The Poetry Brothel
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The Poetry Brothel is An immersive literary cabaret that fuses poetry, activism, vaudeville, burlesque, live music, visual art, magic, mysticism, and private, one-on-one poetry experiences. 


Inspired by the turn-of-the-century brothels in New Orleans, Paris, and Buenos Aires, many of which functioned as permissive spaces where marginalized, fringe, and avant-garde artists could experiment and perform their work alongside sex workers or while also performing sex work, The Poetry Brothel strives to promote empowered sexuality practices and radically open artistic expression. At The Poetry Brothel, a “madam” presents a rotating cast of poets, artists, and artisans who operate within self-constructed characters and share their work through staged public performances, spontaneous immersive eruptions, and, most distinctly, as purveyors of poetic goods, services, and experiences in intimate spaces. Central to The Poetry Brothel experience is the creation of character, which for each artist serves as disguise and freeing device, enabling The Poetry Brothel to be a place of uninhibited creative expression in which artists and audience members alike can communicate more authentically.

Artists performing with the Brothel are women, men, folx, people of color, queer, straight, emerging, established, local, and international, and their alter-egos are faeries, sea creatures, witches, aliens, virgins, whores, and everything in between. Some of the artists within The Poetry Brothel universe perform sex work in their off-hours. Because not everyone can take the mask of being a “whore” off at the end of the night, The Poetry Brothel uses its platform to support sex workers and to educate audiences about the sex industry. Sex and poetry are two of the oldest professions - both feed the human need for intimacy, fantasy, and desire. By entwining these two essentially human elements into a seamless, immersive experience, The Poetry Brothel fosters innovative artistic expression and a culture of consent by exhibiting radical inclusion, consensual intimacy, conscious communication, transparent compensation, and the fundamental value of beauty in all its forms.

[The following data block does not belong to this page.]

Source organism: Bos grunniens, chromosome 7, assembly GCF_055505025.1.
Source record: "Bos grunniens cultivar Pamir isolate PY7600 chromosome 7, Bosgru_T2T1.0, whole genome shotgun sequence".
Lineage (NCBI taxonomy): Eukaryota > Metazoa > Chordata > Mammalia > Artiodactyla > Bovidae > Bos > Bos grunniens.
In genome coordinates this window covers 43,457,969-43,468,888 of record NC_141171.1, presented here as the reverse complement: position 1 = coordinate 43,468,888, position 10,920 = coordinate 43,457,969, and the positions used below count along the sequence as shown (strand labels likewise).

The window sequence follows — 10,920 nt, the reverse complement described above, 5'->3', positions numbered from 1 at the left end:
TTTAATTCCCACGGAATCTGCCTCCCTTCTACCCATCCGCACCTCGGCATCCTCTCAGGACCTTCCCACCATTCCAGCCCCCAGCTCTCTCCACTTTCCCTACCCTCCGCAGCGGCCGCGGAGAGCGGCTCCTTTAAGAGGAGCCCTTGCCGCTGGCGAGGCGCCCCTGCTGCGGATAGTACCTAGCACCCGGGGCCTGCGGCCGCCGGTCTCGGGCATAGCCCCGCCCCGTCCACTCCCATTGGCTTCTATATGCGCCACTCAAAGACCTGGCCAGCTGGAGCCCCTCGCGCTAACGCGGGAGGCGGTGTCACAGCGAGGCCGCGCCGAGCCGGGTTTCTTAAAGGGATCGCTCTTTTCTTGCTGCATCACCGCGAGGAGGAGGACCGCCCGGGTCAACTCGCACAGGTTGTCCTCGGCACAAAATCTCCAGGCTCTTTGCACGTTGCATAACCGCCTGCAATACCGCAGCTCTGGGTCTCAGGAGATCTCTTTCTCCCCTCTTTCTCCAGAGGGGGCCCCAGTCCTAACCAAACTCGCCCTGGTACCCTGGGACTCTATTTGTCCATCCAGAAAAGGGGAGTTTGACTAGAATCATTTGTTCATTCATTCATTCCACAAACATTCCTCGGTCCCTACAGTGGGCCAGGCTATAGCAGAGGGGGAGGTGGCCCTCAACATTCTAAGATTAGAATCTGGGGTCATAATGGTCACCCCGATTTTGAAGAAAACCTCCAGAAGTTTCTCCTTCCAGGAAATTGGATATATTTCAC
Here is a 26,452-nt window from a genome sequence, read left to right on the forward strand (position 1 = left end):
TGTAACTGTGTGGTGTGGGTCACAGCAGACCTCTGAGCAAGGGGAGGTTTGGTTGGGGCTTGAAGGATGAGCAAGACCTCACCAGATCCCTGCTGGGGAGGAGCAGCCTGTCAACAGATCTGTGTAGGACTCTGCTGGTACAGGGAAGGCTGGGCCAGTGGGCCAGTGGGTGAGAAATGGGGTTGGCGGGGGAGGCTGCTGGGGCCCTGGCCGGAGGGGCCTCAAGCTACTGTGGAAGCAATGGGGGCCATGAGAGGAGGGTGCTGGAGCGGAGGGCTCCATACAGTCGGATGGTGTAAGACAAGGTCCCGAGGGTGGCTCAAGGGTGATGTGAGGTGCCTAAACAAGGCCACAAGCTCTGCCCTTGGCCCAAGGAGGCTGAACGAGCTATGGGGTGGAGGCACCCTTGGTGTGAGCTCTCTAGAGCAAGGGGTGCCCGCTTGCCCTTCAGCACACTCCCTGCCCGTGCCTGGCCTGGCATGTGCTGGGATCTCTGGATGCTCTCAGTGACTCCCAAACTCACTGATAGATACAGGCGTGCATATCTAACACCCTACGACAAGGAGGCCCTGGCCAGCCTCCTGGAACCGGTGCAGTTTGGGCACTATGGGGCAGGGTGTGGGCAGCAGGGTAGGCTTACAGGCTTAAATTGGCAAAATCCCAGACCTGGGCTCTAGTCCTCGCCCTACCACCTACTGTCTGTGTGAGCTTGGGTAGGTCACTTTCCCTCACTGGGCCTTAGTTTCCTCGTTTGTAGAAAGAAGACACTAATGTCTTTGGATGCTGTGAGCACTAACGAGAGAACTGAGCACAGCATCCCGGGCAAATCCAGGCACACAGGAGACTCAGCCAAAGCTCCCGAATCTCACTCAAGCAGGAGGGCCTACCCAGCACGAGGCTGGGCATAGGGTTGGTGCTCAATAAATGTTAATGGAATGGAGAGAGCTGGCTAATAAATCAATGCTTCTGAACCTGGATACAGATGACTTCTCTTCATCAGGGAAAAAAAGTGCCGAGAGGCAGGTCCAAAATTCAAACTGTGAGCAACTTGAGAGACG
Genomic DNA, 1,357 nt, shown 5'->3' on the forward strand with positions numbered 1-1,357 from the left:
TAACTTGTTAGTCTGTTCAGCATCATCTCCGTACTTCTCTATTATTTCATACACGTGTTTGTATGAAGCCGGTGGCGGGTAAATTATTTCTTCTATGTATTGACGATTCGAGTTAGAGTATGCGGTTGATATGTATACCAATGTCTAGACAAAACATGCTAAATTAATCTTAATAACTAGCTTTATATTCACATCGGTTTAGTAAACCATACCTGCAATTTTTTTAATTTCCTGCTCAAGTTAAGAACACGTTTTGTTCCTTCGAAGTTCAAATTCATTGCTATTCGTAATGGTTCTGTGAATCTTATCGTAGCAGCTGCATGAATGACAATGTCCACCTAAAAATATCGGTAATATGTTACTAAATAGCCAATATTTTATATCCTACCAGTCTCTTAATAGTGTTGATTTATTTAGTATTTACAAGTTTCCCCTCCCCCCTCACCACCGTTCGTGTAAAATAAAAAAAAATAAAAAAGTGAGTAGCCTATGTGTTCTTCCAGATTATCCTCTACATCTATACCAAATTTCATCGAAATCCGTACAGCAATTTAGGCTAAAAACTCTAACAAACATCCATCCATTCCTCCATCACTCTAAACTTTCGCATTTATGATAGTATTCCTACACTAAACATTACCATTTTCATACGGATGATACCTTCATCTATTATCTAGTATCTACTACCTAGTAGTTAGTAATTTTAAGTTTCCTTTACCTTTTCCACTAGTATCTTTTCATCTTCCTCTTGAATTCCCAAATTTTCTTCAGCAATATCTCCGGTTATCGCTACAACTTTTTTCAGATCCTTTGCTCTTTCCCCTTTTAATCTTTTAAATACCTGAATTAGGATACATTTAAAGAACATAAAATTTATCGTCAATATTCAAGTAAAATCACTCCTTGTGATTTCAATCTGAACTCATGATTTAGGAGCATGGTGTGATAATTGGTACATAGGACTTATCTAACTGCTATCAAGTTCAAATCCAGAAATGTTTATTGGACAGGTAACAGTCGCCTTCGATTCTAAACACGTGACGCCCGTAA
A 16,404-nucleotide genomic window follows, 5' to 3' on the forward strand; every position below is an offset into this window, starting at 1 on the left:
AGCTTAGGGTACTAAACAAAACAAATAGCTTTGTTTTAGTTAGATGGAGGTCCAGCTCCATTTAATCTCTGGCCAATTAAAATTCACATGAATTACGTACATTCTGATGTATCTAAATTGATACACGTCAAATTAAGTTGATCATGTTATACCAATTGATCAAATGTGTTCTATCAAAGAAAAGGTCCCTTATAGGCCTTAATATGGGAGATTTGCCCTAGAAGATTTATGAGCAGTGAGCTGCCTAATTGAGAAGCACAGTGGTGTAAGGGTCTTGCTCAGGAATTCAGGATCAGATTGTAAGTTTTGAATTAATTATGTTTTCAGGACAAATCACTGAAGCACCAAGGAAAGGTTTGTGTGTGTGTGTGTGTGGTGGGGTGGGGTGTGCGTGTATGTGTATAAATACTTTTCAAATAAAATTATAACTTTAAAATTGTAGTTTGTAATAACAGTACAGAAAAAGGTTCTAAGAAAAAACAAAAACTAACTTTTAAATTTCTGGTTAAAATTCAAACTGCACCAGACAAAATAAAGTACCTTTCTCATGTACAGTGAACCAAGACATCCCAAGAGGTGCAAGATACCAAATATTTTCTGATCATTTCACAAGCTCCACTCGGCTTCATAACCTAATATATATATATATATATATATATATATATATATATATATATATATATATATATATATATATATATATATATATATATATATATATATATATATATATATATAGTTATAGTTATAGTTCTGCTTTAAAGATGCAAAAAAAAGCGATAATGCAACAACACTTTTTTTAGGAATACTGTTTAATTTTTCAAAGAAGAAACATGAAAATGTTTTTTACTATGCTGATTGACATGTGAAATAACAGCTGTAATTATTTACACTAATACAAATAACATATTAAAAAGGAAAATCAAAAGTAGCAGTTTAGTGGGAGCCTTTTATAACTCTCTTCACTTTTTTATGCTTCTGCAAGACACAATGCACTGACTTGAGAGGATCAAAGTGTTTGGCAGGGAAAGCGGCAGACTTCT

If you aren’t already familiar with our partner organizations, all of whom are doing truly important work for the sex worker community, please consider familiarizing yourself and making a contribution to support sex workers’ rights and safety.



What is The Poetry Brothel doing to support sex workers? 

The Poetry Brothel strives to support sex workers in three main ways:

  1. By casting and hiring current and former sex workers, uplifting sex workers’ voices in the arts

  2. By raising money and providing a platform for sex worker service and activist organizations at all of our events

  3. By educating the public about the issues at play in the lives of consensual sex workers and generally de-stigmatizing the profession

You raise money for sex workers’ rights organizations at all of your events?

Yes! Every local chapter of The Poetry Brothel in the US is aligned with a local sex workers’ rights organization, and we all fundraise through our ticketing services, as well as on site at events. When representatives of those organizations are able to make it to the show, they also give talks to our audiences, exhibit at the events, and promote their current causes.


No! Of course not. The Poetry Brothel community believes that sex work is work and should be treated as such. We would never report a sex worker - not to the authorities, not online, not for any reason.

Why have I heard that The Poetry Brothel “reports” sex workers?